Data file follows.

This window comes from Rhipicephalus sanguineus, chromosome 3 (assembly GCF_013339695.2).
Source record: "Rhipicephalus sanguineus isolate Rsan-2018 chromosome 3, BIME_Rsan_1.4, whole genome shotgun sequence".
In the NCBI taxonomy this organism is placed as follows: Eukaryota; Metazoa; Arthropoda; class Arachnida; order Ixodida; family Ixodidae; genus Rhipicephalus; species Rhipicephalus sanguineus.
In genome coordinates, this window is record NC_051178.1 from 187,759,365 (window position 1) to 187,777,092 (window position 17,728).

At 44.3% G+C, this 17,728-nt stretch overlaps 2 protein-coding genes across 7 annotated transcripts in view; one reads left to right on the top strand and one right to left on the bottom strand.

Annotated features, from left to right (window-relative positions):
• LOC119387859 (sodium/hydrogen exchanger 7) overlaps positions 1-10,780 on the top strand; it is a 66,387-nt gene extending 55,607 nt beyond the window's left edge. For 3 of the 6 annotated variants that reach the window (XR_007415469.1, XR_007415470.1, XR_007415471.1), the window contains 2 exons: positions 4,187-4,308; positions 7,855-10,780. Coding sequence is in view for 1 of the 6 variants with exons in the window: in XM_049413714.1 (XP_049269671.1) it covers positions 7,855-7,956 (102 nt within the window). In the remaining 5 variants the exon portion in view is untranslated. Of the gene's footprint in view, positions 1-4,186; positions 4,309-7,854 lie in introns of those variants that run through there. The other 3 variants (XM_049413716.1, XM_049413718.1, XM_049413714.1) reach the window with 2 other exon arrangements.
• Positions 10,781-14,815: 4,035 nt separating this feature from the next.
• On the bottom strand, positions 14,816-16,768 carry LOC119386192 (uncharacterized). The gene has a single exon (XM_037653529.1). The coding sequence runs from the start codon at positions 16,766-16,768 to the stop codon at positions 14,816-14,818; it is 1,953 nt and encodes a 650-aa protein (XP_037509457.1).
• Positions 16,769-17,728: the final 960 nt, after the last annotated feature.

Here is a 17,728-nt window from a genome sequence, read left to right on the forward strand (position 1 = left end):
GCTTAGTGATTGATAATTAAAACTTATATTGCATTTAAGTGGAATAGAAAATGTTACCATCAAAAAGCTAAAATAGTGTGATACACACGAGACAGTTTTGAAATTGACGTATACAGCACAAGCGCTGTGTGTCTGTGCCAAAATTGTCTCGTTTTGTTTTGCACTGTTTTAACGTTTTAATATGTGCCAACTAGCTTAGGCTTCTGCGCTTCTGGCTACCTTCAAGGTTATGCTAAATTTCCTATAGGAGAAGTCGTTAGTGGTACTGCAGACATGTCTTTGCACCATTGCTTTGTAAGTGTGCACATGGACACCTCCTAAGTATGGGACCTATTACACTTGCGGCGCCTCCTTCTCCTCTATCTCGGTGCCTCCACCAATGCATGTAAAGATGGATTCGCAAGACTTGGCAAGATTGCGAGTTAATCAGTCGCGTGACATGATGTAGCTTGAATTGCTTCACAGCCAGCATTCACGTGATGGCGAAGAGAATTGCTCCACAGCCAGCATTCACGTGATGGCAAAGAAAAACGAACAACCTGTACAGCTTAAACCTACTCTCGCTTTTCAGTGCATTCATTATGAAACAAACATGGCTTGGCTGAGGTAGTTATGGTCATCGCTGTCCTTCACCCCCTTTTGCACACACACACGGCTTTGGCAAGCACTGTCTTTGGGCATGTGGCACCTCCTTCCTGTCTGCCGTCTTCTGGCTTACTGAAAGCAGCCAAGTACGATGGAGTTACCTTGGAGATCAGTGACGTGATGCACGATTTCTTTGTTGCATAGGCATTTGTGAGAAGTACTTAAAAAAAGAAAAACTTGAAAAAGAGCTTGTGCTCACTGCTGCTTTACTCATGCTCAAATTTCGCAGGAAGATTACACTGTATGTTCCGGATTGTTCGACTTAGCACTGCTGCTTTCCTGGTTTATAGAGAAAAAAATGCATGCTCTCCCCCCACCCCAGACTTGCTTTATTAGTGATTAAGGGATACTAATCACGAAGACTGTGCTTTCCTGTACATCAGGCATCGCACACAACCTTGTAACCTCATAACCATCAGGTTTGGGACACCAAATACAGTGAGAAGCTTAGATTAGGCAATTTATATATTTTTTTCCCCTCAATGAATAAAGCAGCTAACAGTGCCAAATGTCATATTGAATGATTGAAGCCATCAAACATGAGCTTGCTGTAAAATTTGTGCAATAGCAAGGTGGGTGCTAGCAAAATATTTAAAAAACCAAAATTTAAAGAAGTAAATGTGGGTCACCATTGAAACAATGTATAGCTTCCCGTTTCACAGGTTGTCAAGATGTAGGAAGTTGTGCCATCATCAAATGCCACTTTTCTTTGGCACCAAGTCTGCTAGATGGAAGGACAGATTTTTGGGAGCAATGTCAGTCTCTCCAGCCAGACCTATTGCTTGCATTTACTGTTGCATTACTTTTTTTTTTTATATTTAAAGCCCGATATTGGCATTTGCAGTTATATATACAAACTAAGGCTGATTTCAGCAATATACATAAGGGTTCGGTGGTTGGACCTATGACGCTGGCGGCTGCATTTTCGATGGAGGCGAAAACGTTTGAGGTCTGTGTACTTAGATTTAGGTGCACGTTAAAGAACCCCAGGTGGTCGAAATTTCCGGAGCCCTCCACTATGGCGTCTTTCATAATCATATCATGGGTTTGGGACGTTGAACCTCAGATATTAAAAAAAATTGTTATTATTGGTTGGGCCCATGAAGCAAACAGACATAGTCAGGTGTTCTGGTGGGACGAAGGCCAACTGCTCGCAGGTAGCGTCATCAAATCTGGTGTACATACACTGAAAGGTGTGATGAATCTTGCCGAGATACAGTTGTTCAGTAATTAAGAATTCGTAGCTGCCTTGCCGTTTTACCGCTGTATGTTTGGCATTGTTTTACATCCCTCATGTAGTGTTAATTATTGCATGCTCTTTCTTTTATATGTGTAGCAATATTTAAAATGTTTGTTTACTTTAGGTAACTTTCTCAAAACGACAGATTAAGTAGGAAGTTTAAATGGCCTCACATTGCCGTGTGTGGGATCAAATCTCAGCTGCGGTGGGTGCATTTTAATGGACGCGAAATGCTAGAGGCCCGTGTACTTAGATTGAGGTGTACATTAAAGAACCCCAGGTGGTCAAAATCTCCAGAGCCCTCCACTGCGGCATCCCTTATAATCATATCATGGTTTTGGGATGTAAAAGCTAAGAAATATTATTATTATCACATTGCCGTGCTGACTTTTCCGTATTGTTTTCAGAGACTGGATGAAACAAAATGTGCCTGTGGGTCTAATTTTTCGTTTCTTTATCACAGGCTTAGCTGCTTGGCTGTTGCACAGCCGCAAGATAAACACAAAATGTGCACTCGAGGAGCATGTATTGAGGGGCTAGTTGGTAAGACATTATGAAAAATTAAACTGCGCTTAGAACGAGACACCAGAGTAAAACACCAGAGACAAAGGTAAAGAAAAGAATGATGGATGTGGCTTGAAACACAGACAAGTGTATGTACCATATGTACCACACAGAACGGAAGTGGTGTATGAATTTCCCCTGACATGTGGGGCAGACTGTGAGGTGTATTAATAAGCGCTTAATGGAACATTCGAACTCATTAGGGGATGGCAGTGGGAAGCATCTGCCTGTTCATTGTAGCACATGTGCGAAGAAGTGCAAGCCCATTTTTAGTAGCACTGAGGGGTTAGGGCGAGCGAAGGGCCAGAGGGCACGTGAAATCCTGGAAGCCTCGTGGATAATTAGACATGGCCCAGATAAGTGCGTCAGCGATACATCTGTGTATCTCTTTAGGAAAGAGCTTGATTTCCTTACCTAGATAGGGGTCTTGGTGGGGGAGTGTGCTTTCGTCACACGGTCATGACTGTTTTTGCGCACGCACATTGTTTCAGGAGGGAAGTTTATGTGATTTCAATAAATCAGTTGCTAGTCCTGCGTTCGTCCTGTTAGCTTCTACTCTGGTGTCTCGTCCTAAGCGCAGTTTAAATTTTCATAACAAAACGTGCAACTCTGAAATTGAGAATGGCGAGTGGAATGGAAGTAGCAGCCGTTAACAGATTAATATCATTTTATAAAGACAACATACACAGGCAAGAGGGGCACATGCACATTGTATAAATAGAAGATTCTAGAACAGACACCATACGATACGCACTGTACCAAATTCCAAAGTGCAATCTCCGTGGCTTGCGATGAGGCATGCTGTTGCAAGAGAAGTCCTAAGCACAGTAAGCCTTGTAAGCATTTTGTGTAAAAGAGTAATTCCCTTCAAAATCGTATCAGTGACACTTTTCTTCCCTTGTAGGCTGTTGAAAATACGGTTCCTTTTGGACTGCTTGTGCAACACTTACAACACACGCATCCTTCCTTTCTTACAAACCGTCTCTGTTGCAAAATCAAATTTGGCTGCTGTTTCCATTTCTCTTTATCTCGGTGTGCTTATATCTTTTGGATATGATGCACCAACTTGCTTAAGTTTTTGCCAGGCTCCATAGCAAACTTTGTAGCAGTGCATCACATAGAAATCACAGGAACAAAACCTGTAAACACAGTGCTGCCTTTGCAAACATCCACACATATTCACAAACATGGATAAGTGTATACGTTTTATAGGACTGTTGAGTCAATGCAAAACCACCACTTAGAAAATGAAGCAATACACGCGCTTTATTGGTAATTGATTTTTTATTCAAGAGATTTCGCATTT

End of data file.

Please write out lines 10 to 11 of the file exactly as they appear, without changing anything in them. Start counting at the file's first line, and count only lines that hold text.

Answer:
• Positions 16,769-17,728: the final 960 nt, after the last annotated feature.

Here is a 17,728-nt window from a genome sequence, read left to right on the forward strand (position 1 = left end):